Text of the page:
Almost from the moment two months ago when New Orleans Police Superintendent Michael Harrison announced the transfer of 22 officers from desk or support jobs to street patrol duty, the impact of the move was blunted.
Civil District Court judges and the district attorney complained about losing officers dedicated to their offices, and critics questioned if the move was sweeping enough to have any real impact on a department that’s losing about 10 officers a month to resignation and retirement.
With about 100 officers on long-term leave or suspension and only about 300 available to answer emergency calls across all ranks, districts and shifts, Harrison finds himself in a tough spot.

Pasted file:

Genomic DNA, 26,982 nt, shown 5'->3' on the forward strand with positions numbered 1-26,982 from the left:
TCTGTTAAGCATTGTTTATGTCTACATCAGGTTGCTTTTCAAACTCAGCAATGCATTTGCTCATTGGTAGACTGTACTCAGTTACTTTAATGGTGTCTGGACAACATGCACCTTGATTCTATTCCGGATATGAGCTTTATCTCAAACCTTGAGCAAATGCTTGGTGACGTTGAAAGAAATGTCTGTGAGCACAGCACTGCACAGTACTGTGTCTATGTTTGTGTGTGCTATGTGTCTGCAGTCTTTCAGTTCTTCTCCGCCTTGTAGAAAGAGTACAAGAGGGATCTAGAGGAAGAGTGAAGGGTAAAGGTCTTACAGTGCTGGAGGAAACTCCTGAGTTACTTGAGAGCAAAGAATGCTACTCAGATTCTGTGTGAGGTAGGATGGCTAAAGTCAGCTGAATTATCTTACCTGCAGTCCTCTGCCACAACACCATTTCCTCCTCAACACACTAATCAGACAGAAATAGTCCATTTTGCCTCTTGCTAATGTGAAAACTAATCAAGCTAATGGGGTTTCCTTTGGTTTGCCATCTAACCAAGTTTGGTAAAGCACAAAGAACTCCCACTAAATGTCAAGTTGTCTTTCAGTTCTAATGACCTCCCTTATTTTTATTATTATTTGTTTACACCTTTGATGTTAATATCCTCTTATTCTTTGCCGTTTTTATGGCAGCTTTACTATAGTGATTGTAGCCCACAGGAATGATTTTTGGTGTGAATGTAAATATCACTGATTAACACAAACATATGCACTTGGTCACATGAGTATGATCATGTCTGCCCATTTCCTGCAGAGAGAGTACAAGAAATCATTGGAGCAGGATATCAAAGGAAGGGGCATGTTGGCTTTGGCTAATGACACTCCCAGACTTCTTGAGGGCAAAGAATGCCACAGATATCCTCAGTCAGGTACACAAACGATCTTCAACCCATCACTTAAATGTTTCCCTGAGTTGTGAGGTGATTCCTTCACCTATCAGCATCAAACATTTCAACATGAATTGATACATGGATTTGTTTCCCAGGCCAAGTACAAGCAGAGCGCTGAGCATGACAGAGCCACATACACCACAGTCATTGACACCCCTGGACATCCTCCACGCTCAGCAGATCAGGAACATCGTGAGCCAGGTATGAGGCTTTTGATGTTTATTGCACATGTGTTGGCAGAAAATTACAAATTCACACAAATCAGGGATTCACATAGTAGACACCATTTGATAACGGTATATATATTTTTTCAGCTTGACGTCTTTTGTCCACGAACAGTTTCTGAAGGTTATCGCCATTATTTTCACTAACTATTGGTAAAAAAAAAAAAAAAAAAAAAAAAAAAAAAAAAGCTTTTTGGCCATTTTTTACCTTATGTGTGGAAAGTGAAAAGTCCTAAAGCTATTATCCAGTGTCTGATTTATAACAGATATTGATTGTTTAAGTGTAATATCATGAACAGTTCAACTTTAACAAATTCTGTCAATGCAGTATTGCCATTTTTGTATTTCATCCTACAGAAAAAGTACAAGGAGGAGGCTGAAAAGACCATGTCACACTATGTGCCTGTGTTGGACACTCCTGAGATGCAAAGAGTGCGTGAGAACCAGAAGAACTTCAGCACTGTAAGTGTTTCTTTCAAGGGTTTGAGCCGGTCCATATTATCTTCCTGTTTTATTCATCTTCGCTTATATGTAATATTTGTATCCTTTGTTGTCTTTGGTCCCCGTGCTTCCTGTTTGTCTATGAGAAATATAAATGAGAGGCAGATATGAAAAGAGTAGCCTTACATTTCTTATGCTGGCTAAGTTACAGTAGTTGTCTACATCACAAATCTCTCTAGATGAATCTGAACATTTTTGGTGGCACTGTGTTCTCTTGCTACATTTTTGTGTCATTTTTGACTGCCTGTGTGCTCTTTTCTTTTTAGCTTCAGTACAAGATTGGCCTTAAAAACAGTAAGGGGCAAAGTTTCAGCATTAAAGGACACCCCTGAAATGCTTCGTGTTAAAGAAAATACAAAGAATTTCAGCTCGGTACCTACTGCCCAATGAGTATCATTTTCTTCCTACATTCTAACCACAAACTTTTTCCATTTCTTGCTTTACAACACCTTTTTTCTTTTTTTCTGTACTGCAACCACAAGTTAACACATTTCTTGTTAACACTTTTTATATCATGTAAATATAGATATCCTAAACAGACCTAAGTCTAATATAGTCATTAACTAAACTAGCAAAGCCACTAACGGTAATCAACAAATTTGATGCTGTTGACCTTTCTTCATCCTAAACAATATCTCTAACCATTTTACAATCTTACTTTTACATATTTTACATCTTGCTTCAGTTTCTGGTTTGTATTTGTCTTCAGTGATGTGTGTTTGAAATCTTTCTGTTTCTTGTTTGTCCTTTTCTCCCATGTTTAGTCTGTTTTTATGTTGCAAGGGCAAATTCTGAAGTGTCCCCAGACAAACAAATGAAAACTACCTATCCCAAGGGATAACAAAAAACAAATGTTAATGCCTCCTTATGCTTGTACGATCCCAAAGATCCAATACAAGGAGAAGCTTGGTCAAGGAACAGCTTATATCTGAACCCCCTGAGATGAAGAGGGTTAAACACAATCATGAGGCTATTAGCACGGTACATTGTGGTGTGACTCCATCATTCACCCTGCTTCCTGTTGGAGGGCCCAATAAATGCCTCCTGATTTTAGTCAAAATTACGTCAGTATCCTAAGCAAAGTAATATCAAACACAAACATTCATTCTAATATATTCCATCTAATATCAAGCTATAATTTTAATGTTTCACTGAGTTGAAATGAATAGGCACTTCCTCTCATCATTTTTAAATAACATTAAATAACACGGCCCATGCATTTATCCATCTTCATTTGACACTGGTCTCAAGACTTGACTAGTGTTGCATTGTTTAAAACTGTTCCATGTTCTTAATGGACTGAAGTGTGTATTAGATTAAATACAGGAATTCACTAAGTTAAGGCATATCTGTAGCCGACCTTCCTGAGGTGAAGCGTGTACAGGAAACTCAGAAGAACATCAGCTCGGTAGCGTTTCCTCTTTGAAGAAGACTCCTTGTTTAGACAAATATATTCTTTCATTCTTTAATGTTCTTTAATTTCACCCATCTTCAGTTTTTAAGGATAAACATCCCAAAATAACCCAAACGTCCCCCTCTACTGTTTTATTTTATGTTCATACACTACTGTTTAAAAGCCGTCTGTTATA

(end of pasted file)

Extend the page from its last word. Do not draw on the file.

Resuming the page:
“Our No. 1 priority is to put as many officers on the street as possible while we continue to work aggressively to grow the department,” NOPD spokesman Tyler Gamble said. “To make it happen, we eliminated these administrative positions that have traditionally been held by officers and replaced them with civilians where possible. The goal is to permanently move officers from behind desks where possible, and we will continue to look for ways to make it happen.”